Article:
Let’s begin by defining altcoins. Altcoins are simply all cryptos other than Bitcoin (BTC-USD) and, depending on who you ask, Ethereum (ETH-USD) as well. Altcoins are typically forked from one of the leading blockchains, and expand upon their use cases. There are thousands of different altcoins currently in existence, some of which have the potential to appreciate massively.
Chasing those potential gains comes with plenty of risk. Most crypto investors know this from the massive fluctuations we saw in the market. Last year, the entire market capitalization of the crypto sector declined by roughly two-thirds. The Fed’s efforts to tamp inflation with aggressive rate hikes taught many crypto investors a valuable lesson.
However, the slowing of rate hikes improves the outlook for various speculative altcoins. Here are three I think have the potential for outsized gains.
Almost every reader will recognize XRP (XRP-USD) as an altcoin with potentially massive upside potentail. Those same readers know that Ripple, its parent firm, is currently embroiled in a court case with the SEC over the status of XRP. Is it a security or not? That’s the question being hashed out in court. And it’s also the reason to watch XRP for potentially massive gains.
Earlier in the case, the critical focal point for XRP fans was simply judging the merits of Ripple’s case versus that of the SEC. As time passed, it became more apparent that Ripple’s argument was more compelling, and that a judgment could favor the company.
Some pundits currently expect a ruling by early May, favoring Ripple. However, a new concern has emerged. Some argue that XRP investors are banking on XRP for the anticipated favorable judgment, not its overall operations. It’s an interesting aspect to consider, because it implies that significant investor capital could flee XRP quickly following an influx on a favorable judgment. That would cause investors to rely on rapid market timing to capture quick gains.
It’s easy to see why blockchain investors like Monero (XMR-USD). This so-called privacy coin provides the ability for users to transact in a completely anonymous fashion. That anonymity is attractive to many who see cryptocurrency losing some of its original intent.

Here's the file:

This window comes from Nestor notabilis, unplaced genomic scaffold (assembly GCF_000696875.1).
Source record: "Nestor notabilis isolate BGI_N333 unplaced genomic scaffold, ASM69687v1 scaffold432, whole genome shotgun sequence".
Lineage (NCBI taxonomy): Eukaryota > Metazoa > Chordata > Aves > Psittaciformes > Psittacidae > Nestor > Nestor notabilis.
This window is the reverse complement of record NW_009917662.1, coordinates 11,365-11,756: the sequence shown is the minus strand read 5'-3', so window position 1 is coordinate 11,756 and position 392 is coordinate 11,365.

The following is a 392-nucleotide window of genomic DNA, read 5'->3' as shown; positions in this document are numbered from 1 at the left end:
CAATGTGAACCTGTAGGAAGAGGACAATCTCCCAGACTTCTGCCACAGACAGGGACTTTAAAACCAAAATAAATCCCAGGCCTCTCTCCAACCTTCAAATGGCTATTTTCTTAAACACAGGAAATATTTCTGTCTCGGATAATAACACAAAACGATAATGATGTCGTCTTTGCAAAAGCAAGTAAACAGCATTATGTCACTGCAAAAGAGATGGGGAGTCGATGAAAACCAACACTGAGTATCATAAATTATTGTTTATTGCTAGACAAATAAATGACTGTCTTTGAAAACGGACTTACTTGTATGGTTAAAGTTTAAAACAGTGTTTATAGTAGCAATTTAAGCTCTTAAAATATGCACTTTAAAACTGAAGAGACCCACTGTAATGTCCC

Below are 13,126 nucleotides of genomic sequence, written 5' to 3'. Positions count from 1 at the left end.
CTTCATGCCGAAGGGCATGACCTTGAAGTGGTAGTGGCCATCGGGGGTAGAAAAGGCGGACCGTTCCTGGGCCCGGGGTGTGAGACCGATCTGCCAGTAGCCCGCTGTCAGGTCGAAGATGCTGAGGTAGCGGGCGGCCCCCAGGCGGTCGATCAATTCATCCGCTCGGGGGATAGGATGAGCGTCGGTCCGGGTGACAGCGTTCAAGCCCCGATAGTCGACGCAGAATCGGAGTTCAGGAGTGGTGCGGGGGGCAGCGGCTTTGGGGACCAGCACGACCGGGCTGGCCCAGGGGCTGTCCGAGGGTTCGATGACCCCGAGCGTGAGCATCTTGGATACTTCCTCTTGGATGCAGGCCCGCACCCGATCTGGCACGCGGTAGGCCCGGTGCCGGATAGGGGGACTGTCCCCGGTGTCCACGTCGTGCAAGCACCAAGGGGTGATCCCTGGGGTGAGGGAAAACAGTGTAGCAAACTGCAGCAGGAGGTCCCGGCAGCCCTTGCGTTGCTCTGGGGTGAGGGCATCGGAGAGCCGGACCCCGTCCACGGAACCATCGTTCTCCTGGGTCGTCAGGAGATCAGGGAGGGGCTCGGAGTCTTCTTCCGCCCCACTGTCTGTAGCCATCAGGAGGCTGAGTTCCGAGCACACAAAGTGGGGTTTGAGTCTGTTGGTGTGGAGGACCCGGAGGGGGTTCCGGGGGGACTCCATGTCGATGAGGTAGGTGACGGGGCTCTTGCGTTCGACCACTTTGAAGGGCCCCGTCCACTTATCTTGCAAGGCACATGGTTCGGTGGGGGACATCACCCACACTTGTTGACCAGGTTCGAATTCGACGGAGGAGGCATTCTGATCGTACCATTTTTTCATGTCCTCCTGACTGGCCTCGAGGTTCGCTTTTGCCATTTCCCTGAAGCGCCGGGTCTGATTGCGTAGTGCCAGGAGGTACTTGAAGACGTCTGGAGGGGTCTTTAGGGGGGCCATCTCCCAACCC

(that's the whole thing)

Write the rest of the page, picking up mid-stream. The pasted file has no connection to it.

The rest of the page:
These days, banks and traditional financial firms seem to be more and more willing to adopt crypto. But crypto was created in large part as an alternative to the conventional financial system. Part of that promise relied on anonymity.
The fact that Monero hides the sender, recipient, and transaction amount makes it something of a trailblazer, in many regards. Many would counter that privacy coins like Monero increase the likelihood that crypto will be used to finance illicit activity. They have a point, but all those who value privacy don’t appreciate it for illegal purposes.
Monero is interesting with respect to its upside potential. Currently, XMR trades at around $150 per token, but enjoyed two distinct price peaks in 2017 and 2021. It eclipsed $400 during both of those respective periods.
Hedera (HBAR-USD) is the polar opposite of Monero in terms of its underlying price. It is inexpensive, trading around 6 cents apiece, and currently trades at levels near its inception in late 2019. It’s also very different from Monero because its utility is related to the status quo.
Hedera has enterprise use cases, and is part of the push to integrate crypto into the corporate landscape. Monero is very much the opposite in that its privacy features lend it a rebellious, anti-corporation character.
However, corporate interest in crypto has waned as investment has fallen over the last year. Hedera’s price turned lower during that period. That suggests Hedera may already be deeply tied to corporate interest in crypto, whether it wants to be or not.
Small, low-volume cryptos
On Low-Capitalization and Low-Volume Cryptocurrencies: InvestorPlace does not regularly publish commentary about cryptocurrencies that have a market capitalization less than $100 million or trade with volume less than $100,000 each day. That’s because these “penny cryptos” are frequently the playground for scam artists and market manipulators. When we do publish commentary on a low-volume crypto that may be affected by our commentary, we ask that InvestorPlace.com’s writers disclose this fact and warn readers of the risks.
Read More: How to Avoid Popular Cryptocurrency Scams
On the date of publication, Alex Sirois did not have (either directly or indirectly) any positions in the securities mentioned in this article. The opinions expressed in this article are those of the writer, subject to the InvestorPlace.com Publishing Guidelines.